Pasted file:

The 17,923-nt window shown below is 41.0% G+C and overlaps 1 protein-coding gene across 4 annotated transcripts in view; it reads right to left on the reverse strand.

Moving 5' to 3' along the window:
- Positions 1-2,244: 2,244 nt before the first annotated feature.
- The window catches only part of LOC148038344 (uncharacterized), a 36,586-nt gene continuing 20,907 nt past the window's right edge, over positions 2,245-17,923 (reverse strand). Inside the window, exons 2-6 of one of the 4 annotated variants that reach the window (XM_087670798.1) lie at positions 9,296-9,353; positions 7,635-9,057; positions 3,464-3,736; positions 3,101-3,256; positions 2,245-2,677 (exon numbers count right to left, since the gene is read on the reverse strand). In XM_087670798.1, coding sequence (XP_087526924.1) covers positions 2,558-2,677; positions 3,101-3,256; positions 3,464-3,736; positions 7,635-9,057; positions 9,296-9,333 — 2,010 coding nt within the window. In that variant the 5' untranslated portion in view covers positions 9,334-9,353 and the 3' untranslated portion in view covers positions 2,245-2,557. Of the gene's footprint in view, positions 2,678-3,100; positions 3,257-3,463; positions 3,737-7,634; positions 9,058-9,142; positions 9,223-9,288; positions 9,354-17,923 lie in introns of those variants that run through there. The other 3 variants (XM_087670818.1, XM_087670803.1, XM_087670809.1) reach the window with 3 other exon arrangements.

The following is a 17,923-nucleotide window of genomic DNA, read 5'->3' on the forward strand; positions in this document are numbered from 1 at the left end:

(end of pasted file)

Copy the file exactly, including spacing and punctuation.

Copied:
The 17,923-nt window shown below is 41.0% G+C and overlaps 1 protein-coding gene across 4 annotated transcripts in view; it reads right to left on the reverse strand.

Moving 5' to 3' along the window:
- Positions 1-2,244: 2,244 nt before the first annotated feature.
- The window catches only part of LOC148038344 (uncharacterized), a 36,586-nt gene continuing 20,907 nt past the window's right edge, over positions 2,245-17,923 (reverse strand). Inside the window, exons 2-6 of one of the 4 annotated variants that reach the window (XM_087670798.1) lie at positions 9,296-9,353; positions 7,635-9,057; positions 3,464-3,736; positions 3,101-3,256; positions 2,245-2,677 (exon numbers count right to left, since the gene is read on the reverse strand). In XM_087670798.1, coding sequence (XP_087526924.1) covers positions 2,558-2,677; positions 3,101-3,256; positions 3,464-3,736; positions 7,635-9,057; positions 9,296-9,333 — 2,010 coding nt within the window. In that variant the 5' untranslated portion in view covers positions 9,334-9,353 and the 3' untranslated portion in view covers positions 2,245-2,557. Of the gene's footprint in view, positions 2,678-3,100; positions 3,257-3,463; positions 3,737-7,634; positions 9,058-9,142; positions 9,223-9,288; positions 9,354-17,923 lie in introns of those variants that run through there. The other 3 variants (XM_087670818.1, XM_087670803.1, XM_087670809.1) reach the window with 3 other exon arrangements.

The following is a 17,923-nucleotide window of genomic DNA, read 5'->3' on the forward strand; positions in this document are numbered from 1 at the left end: